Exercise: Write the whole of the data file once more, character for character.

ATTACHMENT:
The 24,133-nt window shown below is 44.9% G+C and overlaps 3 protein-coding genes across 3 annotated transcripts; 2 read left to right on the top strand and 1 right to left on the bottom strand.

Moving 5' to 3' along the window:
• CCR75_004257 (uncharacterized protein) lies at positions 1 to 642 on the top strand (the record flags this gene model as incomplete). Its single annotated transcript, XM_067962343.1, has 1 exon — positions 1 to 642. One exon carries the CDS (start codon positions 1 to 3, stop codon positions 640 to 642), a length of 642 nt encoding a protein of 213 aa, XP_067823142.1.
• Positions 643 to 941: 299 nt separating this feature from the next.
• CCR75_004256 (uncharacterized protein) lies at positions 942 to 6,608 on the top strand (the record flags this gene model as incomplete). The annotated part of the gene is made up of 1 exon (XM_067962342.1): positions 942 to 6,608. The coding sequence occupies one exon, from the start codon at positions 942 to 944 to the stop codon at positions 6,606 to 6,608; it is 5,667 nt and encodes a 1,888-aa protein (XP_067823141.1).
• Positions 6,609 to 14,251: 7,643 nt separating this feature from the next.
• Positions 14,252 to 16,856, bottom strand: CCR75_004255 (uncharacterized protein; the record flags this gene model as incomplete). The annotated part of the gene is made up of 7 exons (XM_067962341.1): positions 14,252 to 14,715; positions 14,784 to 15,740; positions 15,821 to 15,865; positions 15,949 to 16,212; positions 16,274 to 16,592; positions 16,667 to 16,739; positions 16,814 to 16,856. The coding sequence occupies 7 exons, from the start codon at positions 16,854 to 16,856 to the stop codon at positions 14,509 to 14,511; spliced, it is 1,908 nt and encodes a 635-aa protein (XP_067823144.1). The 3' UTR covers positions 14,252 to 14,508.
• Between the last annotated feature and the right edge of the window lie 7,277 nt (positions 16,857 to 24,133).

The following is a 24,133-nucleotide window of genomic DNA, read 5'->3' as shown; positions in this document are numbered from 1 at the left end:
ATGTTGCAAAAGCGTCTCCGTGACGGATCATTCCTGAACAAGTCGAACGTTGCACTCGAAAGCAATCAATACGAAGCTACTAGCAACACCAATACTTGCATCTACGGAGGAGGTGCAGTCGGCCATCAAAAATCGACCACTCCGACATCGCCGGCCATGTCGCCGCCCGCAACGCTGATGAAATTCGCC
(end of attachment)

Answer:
The 24,133-nt window shown below is 44.9% G+C and overlaps 3 protein-coding genes across 3 annotated transcripts; 2 read left to right on the top strand and 1 right to left on the bottom strand.

Moving 5' to 3' along the window:
• CCR75_004257 (uncharacterized protein) lies at positions 1 to 642 on the top strand (the record flags this gene model as incomplete). Its single annotated transcript, XM_067962343.1, has 1 exon — positions 1 to 642. One exon carries the CDS (start codon positions 1 to 3, stop codon positions 640 to 642), a length of 642 nt encoding a protein of 213 aa, XP_067823142.1.
• Positions 643 to 941: 299 nt separating this feature from the next.
• CCR75_004256 (uncharacterized protein) lies at positions 942 to 6,608 on the top strand (the record flags this gene model as incomplete). The annotated part of the gene is made up of 1 exon (XM_067962342.1): positions 942 to 6,608. The coding sequence occupies one exon, from the start codon at positions 942 to 944 to the stop codon at positions 6,606 to 6,608; it is 5,667 nt and encodes a 1,888-aa protein (XP_067823141.1).
• Positions 6,609 to 14,251: 7,643 nt separating this feature from the next.
• Positions 14,252 to 16,856, bottom strand: CCR75_004255 (uncharacterized protein; the record flags this gene model as incomplete). The annotated part of the gene is made up of 7 exons (XM_067962341.1): positions 14,252 to 14,715; positions 14,784 to 15,740; positions 15,821 to 15,865; positions 15,949 to 16,212; positions 16,274 to 16,592; positions 16,667 to 16,739; positions 16,814 to 16,856. The coding sequence occupies 7 exons, from the start codon at positions 16,854 to 16,856 to the stop codon at positions 14,509 to 14,511; spliced, it is 1,908 nt and encodes a 635-aa protein (XP_067823144.1). The 3' UTR covers positions 14,252 to 14,508.
• Between the last annotated feature and the right edge of the window lie 7,277 nt (positions 16,857 to 24,133).

The following is a 24,133-nucleotide window of genomic DNA, read 5'->3' as shown; positions in this document are numbered from 1 at the left end:
ATGTTGCAAAAGCGTCTCCGTGACGGATCATTCCTGAACAAGTCGAACGTTGCACTCGAAAGCAATCAATACGAAGCTACTAGCAACACCAATACTTGCATCTACGGAGGAGGTGCAGTCGGCCATCAAAAATCGACCACTCCGACATCGCCGGCCATGTCGCCGCCCGCAACGCTGATGAAATTCGCC